In Northumberland, there are over 70 castles left for you to explore. They all played some part in the regions incredible history. Now then don’t worry, this post doesn’t have information about ALL of them (because that would be a thesis sized post!). This is full of all the ones I have visited so far and will continue to update it as I go.
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As I have already said there are over 70 castles in the county of Northumberland all full of incredible history and played a part in this ever-changing place. The two most famous and beautiful castles are Alnwick Castle and Bamburgh Castle.
Alnwick is perhaps best known for being used as a filming set for the first two Harry Potter films. It has been years since I visited the castle itself, and if I remember correctly, they were doing a huge Harry Potter promotion at the time. So it must have been the early 2000s.
The castle is one of the most expensive in Northumberland to visit as tickets cost £18.50 per adult.
Children (5yrs – 16yrs): £9.75
Family tickets are available. Due to covid, you need to book in advance and book a timeslot to enter. Because of this they no longer offer combination tickets if you wanted to visit the gardens as well. Check their website for more info on booking etc.
The gardens at Alnwick are incredible too and there is always something going on depending on what time of year you visit. Having visited last winter to see their winter light display, and to see the blossom trees in bloom during spring, I highly recommend visiting these beautiful gardens!
The gardens are still on the pricier side however, I think they are worth it:
Family tickets are available, check out their website for more info and booking.
Also, check out my Guide to Visiting the Alnwick Gardens.
While you’re in Alnwick, you should definitely pop into Barter Books while you’re there. It’s one of the largest collections of second-hand books and is a book lover heaven!
Bamburgh is another one of Northumberland’s most famous castles, and this is probably down to it being the MOST beautiful and stunning architecturally in the county.
Most recently, it was used as a filming set for the newest Indiana Jones film. And it is clear why. Bamburgh is a really beautiful castle from the outside, and inside. Although if you wanted to skip paying to go inside, you wouldn’t be necessarily missing out in my opinion.
Tickets do not need to be pre-booked or timeslots required which is incredibly refreshing right now. You can just book for the day and turn up whenever you’d like. However, if you just turn up without booking and they are full, you won’t be allowed in until it’s quieter.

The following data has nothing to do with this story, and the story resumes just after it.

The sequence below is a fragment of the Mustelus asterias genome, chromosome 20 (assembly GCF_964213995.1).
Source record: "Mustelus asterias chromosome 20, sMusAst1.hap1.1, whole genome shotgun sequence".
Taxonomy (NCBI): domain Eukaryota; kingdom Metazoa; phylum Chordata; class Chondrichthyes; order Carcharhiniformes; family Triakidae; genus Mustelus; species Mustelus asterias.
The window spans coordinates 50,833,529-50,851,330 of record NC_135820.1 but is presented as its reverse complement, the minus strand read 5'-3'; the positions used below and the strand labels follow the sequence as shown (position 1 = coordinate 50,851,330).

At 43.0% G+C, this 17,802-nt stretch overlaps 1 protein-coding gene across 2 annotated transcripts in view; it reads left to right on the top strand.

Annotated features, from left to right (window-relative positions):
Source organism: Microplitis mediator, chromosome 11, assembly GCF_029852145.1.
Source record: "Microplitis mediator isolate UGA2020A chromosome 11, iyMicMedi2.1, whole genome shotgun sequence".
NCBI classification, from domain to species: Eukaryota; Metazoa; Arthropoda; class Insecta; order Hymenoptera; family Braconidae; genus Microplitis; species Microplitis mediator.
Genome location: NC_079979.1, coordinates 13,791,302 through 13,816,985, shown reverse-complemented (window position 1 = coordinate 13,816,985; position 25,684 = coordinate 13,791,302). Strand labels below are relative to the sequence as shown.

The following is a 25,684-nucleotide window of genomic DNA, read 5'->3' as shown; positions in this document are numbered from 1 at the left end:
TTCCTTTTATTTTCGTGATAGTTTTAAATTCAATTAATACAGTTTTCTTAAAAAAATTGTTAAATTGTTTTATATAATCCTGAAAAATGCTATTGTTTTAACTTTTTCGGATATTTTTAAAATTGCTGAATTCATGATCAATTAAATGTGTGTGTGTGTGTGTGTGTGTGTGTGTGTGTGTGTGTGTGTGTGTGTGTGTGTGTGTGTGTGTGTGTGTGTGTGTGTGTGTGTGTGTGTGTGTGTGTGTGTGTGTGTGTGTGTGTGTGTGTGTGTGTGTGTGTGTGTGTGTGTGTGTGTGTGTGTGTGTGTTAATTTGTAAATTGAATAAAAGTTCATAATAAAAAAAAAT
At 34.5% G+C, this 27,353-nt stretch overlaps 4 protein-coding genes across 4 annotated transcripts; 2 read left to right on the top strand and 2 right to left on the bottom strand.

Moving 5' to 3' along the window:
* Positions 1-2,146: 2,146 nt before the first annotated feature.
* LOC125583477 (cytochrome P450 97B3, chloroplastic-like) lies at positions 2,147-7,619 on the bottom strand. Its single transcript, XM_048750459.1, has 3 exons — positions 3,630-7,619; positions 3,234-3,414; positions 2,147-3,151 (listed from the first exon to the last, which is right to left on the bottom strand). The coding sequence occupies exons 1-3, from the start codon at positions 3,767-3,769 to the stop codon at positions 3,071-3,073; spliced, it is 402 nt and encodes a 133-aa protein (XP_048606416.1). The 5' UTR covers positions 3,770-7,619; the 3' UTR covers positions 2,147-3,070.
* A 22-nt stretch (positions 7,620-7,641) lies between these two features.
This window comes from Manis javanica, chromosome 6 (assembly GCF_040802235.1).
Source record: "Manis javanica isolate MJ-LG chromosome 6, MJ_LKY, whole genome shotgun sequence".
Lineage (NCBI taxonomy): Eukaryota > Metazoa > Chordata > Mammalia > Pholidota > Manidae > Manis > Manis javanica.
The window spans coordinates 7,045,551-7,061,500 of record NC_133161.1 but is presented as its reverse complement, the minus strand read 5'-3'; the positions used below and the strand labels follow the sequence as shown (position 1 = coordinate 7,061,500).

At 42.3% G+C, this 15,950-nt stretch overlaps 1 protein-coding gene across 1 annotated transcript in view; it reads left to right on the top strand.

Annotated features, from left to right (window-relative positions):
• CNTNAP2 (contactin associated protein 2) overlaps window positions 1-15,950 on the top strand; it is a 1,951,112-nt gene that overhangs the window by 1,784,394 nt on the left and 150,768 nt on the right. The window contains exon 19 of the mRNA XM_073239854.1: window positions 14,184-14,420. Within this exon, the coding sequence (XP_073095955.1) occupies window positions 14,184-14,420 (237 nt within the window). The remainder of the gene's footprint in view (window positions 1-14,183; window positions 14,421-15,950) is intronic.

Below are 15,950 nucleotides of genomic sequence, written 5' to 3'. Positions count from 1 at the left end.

Tickets cost £12.50 for adults and £6.15 for children (5yrs-16yrs). You can book your tickets here.
However, if you do choose to visit Bamburgh, you should definitely visit some of the other areas along the Northumberland coast nearby. Bamburgh beach offers spectacular views of the castle itself and is worth a visit! Alternatively, you could go south to some of the seaside towns there such as Seahouses or Beadnell. Or if you wanted to keep with the castle theme, you could go a little north to Lindisfarne Castle.
Lindisfarne Castle is an incredibly beautiful one located on Holy Island named so because the island was once home to a monastery and priory. The island is only accessible at certain parts of the day due to the rising tide flooding the causeway. This means that you MUST CHECK THE TIDE TIMES before your visit to make sure that you can not only get there but also get back (A lesson I have learned from experience!). You can check the time times here.
The island itself is definitely worth a visit as it is full of sweet cafes, beautiful views of the Northumberland Coastline, done to Bamburgh and up to Berwick-Upon-Tweed, and of course the castle itself.
If you want to go inside the castle, it is a National Trust site so members get in for free. Otherwise, you need to book your tickets in advance including a timeslot for your visit.
Tickets cost £9 for adults and £4.50 for children. They also have family tickets available. If you want to know more and book up click here.
Now then, in my personal opinion, Lindisfarne Castle looks 1000x better from the outside, and if we didn’t have our national trust passes, I would have been pissed to have paid £36 for the four of us to go inside. It literally takes 15 minutes to walk around and the views aren’t much better than what you can get from the island itself. So really I’m not sure it’s worth it, but the island itself is absolutely worth it!
Chillingham Castle is the opposite of Lindisfarne as it looks incredible from the outside, but the inside is just as worth seeing! It is still a family home for the Wakefield Family. The owners are the in-laws for Dominic Cummings which is interesting… While we visited we actually met Sir Edward Humphry Tyrell Wakefield who owns the castle. He was a close friend of the late Prince Phillip and throughout the castle, you can see photographs of them together.